And in an act of resistance, when cops raided the bar at 4:00 am, patrons refused to disperse. This was a political act. Because many Detroit entertainment venues and restaurants during this time barred black people and black business owners had difficulty securing capital and acquiring permits for an official establishment, many working class black people socialized in these venues. Police regularly raided them ― and these raids had been a chief source of frustration before the uprising. July 23rd was the third time this establishment was raided in less than two years. People had reached their breaking point. But the movie doesn’t offer any of this. It is not long before we see a couple of black kids stealing a bicycle and then one throws a Molotov cocktail. Bigelow’s Detroiters are angry, alienated, unthinking and apolitical. The film cuts straight to mayhem and violence.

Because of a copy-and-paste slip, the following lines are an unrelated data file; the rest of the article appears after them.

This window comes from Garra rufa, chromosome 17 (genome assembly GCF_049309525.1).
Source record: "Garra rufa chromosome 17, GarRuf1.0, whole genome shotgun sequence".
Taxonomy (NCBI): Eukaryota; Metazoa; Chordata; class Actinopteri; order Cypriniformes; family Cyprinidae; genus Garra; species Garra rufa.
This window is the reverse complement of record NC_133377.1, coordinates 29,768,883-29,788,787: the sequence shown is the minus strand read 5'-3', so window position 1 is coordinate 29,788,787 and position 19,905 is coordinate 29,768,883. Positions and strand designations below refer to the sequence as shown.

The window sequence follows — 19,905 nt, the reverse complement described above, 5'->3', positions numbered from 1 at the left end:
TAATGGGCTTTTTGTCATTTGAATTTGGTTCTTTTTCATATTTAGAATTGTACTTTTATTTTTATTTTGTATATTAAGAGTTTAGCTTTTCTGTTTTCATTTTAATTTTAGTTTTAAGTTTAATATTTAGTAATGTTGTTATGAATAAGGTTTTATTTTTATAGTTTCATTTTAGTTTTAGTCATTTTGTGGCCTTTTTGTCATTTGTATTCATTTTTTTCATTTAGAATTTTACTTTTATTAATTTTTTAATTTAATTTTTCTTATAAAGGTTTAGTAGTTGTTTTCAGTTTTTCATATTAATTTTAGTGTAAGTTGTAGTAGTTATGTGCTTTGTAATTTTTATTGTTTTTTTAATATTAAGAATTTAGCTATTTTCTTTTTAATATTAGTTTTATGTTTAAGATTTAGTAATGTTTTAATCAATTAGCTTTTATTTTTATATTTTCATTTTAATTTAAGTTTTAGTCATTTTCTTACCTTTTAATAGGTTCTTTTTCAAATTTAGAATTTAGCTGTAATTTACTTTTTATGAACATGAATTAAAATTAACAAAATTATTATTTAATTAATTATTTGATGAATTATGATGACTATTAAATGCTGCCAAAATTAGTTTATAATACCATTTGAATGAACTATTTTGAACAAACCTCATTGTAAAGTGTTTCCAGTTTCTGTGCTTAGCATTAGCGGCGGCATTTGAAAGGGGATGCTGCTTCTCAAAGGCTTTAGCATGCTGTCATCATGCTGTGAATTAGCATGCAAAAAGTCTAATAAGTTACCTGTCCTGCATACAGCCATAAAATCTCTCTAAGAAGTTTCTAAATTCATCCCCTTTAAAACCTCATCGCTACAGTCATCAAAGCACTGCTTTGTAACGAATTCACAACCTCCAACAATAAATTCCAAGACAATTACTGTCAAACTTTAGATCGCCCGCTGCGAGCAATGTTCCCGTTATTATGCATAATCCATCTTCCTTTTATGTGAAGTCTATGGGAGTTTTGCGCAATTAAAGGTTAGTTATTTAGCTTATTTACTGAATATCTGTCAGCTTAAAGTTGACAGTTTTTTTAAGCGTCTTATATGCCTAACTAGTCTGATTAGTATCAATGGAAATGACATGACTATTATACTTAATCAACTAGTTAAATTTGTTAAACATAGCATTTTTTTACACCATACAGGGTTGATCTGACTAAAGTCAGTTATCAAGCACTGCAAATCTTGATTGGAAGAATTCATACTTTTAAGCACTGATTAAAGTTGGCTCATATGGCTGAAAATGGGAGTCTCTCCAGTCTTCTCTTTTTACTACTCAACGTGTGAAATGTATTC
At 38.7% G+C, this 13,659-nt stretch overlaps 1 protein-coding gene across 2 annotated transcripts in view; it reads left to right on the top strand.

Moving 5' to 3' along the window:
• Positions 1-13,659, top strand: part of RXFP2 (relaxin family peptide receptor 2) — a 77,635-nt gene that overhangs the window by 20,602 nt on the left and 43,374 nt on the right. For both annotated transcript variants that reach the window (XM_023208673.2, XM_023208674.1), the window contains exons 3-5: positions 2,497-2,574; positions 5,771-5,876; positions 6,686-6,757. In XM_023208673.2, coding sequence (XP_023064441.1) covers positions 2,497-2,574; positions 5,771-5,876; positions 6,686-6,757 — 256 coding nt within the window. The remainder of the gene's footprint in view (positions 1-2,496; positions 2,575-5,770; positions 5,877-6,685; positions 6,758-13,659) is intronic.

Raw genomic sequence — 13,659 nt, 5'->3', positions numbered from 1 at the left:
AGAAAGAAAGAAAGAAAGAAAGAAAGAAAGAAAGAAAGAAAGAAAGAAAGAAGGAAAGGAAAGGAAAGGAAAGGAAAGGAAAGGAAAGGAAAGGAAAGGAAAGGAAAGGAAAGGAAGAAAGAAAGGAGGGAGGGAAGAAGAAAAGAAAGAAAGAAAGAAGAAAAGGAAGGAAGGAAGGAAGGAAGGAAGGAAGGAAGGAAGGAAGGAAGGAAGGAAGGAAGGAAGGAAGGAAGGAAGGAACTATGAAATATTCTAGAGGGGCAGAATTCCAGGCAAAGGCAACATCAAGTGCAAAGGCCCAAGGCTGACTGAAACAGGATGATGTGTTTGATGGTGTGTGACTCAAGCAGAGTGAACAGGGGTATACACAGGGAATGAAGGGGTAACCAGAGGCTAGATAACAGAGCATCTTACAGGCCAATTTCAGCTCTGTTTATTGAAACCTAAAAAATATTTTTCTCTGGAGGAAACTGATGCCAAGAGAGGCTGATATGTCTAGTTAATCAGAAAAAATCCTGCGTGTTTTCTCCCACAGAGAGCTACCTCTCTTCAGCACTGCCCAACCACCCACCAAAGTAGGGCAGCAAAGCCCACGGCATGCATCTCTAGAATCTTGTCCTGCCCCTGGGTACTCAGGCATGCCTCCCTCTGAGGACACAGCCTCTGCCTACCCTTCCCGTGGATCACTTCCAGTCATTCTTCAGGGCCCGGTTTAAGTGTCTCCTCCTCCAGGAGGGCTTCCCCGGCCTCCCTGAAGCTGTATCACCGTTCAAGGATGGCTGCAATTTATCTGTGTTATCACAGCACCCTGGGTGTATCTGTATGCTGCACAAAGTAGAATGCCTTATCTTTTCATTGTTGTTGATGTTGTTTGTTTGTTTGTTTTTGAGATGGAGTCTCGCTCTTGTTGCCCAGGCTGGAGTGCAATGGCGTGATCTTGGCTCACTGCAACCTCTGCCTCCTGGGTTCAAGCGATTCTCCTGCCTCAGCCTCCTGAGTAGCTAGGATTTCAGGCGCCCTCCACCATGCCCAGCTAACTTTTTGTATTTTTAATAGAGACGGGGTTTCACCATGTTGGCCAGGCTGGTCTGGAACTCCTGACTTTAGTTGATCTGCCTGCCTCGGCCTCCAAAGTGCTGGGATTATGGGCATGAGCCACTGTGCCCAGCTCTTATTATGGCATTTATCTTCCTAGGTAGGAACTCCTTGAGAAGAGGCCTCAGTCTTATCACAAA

Like with this opening action scene, Boal fails to fully develop a coherent plot and background information ― particularly regarding key figures Cooper, Pollard, Temple, or security guard Dismukes. We never learn who they are as people, as family men, as lovers and partners, as workers or students or community members. Black lives are denied agency and stripped of their humanity.
In Bigelow and Boal’s Detroit, there is no larger structure of law enforcement that enables what went on at the Algiers Motel. The three cops are shown as bad apples not part of a broader system of policing. There is no sense of all the people in the police department and more broadly that allowed and countenanced what happened at the Algiers Motel. Indeed, many of the other cops in the film are shown either reprimanding Vauss (the leading racist cop) or trying to get out of their way. That Judge Frank Schemanske threw out the initial conspiracy charges against the officers is not even pictured.